Several years ago when I was the editor of AmericanRifleman.org, we posted an article by Sheriff Jim Wilson called “Empty Chambers.” It immediately went viral and launched our web analytics into the next stratosphere. The "Condition One" topic has long legs, and today is still discussed, debated and debunked among the various CCW groups.
I was reminded of that blog for two reasons. One, I have recently started a daily CCW routine, and I have been experimenting with various methods of carry. During my dryfire practice, it occurred to me that at least one holster gave me pause to consider how safe it was, as the draw required a somewhat aggressive yank, and wasn’t easily accomplished with one hand. I planned to stuff this very fitted holster into a large but secure pocket in my yoga/walking pants. Yet I found myself questioning, “If I had a round in the chamber, could this result in a negligent discharge?” Since I diligently practice all of the firearm safety rules, the answer was probably not, but the thought crossed my mind, if only for a few seconds. I then was subjected to a silent, stern lecture from a voice in the back of my head—which coincidentally sounded a lot like the deep-voiced Texan, Sheriff Jim Wilson: “If you aren’t going to keep a round chambered, what’s the point?” I adore and respect Sheriff Jim, so I’d hate to disappoint him …
Previous discussions on this subject seem to be pretty black and white. Either you carry with a round in the chamber, or you don’t carry (a third option is to swap to a double-action revolver, which is a whole different discussion …). No room for negotiation, let alone expressing the reasons for experiencing doubt or perhaps better said, lack of confidence, even for beginning CCWers. Otherwise it’s like you’re not carrying at all. I get it, I truly do, and that may ultimately be the right call.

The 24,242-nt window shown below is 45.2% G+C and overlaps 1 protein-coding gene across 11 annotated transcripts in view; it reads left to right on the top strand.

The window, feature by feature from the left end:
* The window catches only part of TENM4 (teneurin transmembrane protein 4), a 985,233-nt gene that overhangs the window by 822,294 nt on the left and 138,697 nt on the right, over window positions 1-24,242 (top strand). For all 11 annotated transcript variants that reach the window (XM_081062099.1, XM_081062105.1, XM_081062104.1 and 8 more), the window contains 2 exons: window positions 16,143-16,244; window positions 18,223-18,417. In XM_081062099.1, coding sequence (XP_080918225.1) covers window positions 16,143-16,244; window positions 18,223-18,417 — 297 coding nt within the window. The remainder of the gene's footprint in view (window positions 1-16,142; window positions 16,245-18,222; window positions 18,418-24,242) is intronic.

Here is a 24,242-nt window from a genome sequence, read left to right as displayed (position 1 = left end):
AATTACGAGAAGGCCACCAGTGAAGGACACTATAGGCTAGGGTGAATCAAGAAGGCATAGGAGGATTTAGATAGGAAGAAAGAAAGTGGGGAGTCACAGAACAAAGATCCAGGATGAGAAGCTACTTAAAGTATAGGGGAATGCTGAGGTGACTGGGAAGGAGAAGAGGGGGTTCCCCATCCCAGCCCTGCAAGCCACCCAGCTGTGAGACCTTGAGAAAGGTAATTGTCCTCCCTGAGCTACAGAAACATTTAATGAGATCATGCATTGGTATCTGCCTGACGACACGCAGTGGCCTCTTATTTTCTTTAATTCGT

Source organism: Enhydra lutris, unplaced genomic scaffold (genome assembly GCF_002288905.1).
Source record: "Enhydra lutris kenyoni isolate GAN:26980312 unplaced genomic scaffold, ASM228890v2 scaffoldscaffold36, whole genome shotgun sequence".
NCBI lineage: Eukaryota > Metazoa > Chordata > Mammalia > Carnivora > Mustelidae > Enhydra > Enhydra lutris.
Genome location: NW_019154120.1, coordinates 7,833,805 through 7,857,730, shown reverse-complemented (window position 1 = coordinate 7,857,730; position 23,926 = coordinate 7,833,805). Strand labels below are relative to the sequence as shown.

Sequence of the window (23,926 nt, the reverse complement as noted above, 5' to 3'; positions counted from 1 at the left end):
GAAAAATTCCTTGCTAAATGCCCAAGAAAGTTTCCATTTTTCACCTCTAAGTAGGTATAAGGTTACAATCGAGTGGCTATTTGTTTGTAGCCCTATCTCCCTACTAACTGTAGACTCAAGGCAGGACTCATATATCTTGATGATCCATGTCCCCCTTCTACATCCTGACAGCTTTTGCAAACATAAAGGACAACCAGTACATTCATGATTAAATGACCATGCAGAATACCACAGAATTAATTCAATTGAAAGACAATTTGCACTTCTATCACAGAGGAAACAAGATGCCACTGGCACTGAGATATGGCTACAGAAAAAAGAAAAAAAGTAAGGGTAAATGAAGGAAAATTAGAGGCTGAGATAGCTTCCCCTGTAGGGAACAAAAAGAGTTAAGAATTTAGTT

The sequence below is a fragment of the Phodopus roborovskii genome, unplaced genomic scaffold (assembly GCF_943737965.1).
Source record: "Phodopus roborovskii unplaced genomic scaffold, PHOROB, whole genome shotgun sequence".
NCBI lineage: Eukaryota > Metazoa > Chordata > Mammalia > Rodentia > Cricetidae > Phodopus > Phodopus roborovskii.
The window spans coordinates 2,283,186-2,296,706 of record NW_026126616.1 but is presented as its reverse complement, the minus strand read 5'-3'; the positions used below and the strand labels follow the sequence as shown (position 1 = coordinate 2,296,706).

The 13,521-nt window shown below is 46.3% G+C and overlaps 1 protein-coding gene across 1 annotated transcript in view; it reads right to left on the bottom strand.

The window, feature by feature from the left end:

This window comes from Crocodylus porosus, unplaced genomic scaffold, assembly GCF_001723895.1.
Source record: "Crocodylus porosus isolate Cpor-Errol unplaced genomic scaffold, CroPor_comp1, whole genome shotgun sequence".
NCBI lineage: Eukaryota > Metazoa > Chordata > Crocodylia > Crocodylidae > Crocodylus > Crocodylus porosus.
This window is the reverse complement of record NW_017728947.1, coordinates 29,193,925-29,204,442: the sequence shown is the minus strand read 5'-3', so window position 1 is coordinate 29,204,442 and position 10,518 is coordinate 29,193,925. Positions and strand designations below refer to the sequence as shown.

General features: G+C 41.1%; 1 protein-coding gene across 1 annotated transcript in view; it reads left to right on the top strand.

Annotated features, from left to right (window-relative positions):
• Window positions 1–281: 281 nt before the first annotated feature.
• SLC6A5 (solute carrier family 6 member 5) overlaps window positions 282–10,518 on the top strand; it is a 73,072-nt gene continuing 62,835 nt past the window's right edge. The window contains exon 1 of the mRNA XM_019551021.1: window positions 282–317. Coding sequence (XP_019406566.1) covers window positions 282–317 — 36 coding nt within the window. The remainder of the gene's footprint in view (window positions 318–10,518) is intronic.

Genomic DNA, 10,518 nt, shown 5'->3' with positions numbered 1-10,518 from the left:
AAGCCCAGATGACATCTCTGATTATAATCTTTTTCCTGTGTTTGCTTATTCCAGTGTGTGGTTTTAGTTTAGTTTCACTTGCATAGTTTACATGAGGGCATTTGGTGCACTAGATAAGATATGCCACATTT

The second reason this blog topic came to mind was pure coincidence. While poring through the fantastic Langdon Tactical’s Discover Discussion series of videos, hosted by Aimee Langdon, Sarah Hauptman (PHLster Holsters) and Tessah (Armed & Styled), I noticed they broach this topic. But I almost missed it since it makes up the second half of their video titled, “How Proficient Do I Need to Be?” The women segue into this controversial topic with non-judgmental empathy, and again, no coddling. They actually outline reasons why CCW holders might not chamber a round (especially new ones), making this black-and-white issue more of a grey one.
They have succeeded again in making me feel part of a community of brave women who are traveling down the same path toward responsible CCW. Sarah Hauptman even gives a shout out to Annette Evans, who has written a series of articles for NRA Women (including my all-time favorite, “On Her Own: You Are Worth Defending.”)
Sarah pretty much wraps up this video discussion best by saying, “You don’t know what your worst day is going to look like.” She is absolutely right. None of us do, so having conversations like this go a long way in preparing us for decisions we hope we never have to make.
Ann Y. Smith, Editor in Chief